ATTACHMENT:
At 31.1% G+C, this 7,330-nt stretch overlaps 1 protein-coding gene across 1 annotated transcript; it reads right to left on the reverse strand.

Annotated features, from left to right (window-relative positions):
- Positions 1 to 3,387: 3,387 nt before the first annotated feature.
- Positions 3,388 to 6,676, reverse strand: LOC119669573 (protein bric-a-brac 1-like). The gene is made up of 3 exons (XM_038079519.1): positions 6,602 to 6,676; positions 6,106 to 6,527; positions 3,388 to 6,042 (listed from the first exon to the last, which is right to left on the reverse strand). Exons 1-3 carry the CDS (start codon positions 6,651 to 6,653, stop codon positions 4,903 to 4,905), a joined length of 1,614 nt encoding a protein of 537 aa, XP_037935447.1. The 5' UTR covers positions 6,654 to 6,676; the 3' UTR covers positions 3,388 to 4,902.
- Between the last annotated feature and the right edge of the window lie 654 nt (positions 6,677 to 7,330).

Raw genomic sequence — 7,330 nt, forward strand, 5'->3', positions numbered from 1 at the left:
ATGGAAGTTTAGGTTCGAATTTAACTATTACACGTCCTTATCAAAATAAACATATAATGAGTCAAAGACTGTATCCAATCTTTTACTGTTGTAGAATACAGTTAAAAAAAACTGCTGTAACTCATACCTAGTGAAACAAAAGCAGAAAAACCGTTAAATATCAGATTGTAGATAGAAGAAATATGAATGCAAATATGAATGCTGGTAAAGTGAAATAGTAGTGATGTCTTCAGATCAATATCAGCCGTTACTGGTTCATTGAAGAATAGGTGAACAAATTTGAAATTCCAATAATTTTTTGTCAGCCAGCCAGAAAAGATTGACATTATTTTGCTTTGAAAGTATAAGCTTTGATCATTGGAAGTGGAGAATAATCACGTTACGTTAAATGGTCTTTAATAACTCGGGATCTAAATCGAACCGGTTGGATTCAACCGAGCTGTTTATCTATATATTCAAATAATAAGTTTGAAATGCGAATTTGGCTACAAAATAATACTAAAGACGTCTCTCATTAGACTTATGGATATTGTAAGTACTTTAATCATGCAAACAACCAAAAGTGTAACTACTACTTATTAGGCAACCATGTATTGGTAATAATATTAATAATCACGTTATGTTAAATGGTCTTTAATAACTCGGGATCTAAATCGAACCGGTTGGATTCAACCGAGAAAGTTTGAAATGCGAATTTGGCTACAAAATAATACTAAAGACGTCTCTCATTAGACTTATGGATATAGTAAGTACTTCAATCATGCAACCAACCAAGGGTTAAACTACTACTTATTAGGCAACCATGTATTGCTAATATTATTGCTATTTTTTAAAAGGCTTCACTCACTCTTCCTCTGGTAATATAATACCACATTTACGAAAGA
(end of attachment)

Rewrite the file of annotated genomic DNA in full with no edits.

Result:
At 31.1% G+C, this 7,330-nt stretch overlaps 1 protein-coding gene across 1 annotated transcript; it reads right to left on the reverse strand.

Annotated features, from left to right (window-relative positions):
- Positions 1 to 3,387: 3,387 nt before the first annotated feature.
- Positions 3,388 to 6,676, reverse strand: LOC119669573 (protein bric-a-brac 1-like). The gene is made up of 3 exons (XM_038079519.1): positions 6,602 to 6,676; positions 6,106 to 6,527; positions 3,388 to 6,042 (listed from the first exon to the last, which is right to left on the reverse strand). Exons 1-3 carry the CDS (start codon positions 6,651 to 6,653, stop codon positions 4,903 to 4,905), a joined length of 1,614 nt encoding a protein of 537 aa, XP_037935447.1. The 5' UTR covers positions 6,654 to 6,676; the 3' UTR covers positions 3,388 to 4,902.
- Between the last annotated feature and the right edge of the window lie 654 nt (positions 6,677 to 7,330).

Raw genomic sequence — 7,330 nt, forward strand, 5'->3', positions numbered from 1 at the left:
ATGGAAGTTTAGGTTCGAATTTAACTATTACACGTCCTTATCAAAATAAACATATAATGAGTCAAAGACTGTATCCAATCTTTTACTGTTGTAGAATACAGTTAAAAAAAACTGCTGTAACTCATACCTAGTGAAACAAAAGCAGAAAAACCGTTAAATATCAGATTGTAGATAGAAGAAATATGAATGCAAATATGAATGCTGGTAAAGTGAAATAGTAGTGATGTCTTCAGATCAATATCAGCCGTTACTGGTTCATTGAAGAATAGGTGAACAAATTTGAAATTCCAATAATTTTTTGTCAGCCAGCCAGAAAAGATTGACATTATTTTGCTTTGAAAGTATAAGCTTTGATCATTGGAAGTGGAGAATAATCACGTTACGTTAAATGGTCTTTAATAACTCGGGATCTAAATCGAACCGGTTGGATTCAACCGAGCTGTTTATCTATATATTCAAATAATAAGTTTGAAATGCGAATTTGGCTACAAAATAATACTAAAGACGTCTCTCATTAGACTTATGGATATTGTAAGTACTTTAATCATGCAAACAACCAAAAGTGTAACTACTACTTATTAGGCAACCATGTATTGGTAATAATATTAATAATCACGTTATGTTAAATGGTCTTTAATAACTCGGGATCTAAATCGAACCGGTTGGATTCAACCGAGAAAGTTTGAAATGCGAATTTGGCTACAAAATAATACTAAAGACGTCTCTCATTAGACTTATGGATATAGTAAGTACTTCAATCATGCAACCAACCAAGGGTTAAACTACTACTTATTAGGCAACCATGTATTGCTAATATTATTGCTATTTTTTAAAAGGCTTCACTCACTCTTCCTCTGGTAATATAATACCACATTTACGAAAGA